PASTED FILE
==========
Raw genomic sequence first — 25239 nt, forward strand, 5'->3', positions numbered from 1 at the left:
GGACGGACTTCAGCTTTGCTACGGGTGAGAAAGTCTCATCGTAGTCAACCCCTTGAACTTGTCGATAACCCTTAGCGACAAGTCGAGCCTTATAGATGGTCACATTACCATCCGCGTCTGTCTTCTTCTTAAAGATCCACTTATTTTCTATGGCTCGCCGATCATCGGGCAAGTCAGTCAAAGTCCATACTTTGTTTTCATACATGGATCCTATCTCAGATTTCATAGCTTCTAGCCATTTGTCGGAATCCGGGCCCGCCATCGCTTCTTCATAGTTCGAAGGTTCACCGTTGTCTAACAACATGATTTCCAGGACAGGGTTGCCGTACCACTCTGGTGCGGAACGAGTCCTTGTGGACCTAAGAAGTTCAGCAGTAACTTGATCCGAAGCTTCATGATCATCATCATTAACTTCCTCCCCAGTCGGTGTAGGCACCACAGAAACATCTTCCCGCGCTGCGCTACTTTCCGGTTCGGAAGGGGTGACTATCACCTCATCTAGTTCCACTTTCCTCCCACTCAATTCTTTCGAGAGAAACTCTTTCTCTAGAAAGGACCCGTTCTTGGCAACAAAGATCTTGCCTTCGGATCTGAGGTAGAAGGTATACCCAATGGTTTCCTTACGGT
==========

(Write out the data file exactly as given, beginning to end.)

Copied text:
Raw genomic sequence first — 25239 nt, forward strand, 5'->3', positions numbered from 1 at the left:
GGACGGACTTCAGCTTTGCTACGGGTGAGAAAGTCTCATCGTAGTCAACCCCTTGAACTTGTCGATAACCCTTAGCGACAAGTCGAGCCTTATAGATGGTCACATTACCATCCGCGTCTGTCTTCTTCTTAAAGATCCACTTATTTTCTATGGCTCGCCGATCATCGGGCAAGTCAGTCAAAGTCCATACTTTGTTTTCATACATGGATCCTATCTCAGATTTCATAGCTTCTAGCCATTTGTCGGAATCCGGGCCCGCCATCGCTTCTTCATAGTTCGAAGGTTCACCGTTGTCTAACAACATGATTTCCAGGACAGGGTTGCCGTACCACTCTGGTGCGGAACGAGTCCTTGTGGACCTAAGAAGTTCAGCAGTAACTTGATCCGAAGCTTCATGATCATCATCATTAACTTCCTCCCCAGTCGGTGTAGGCACCACAGAAACATCTTCCCGCGCTGCGCTACTTTCCGGTTCGGAAGGGGTGACTATCACCTCATCTAGTTCCACTTTCCTCCCACTCAATTCTTTCGAGAGAAACTCTTTCTCTAGAAAGGACCCGTTCTTGGCAACAAAGATCTTGCCTTCGGATCTGAGGTAGAAGGTATACCCAATGGTTTCCTTACGGT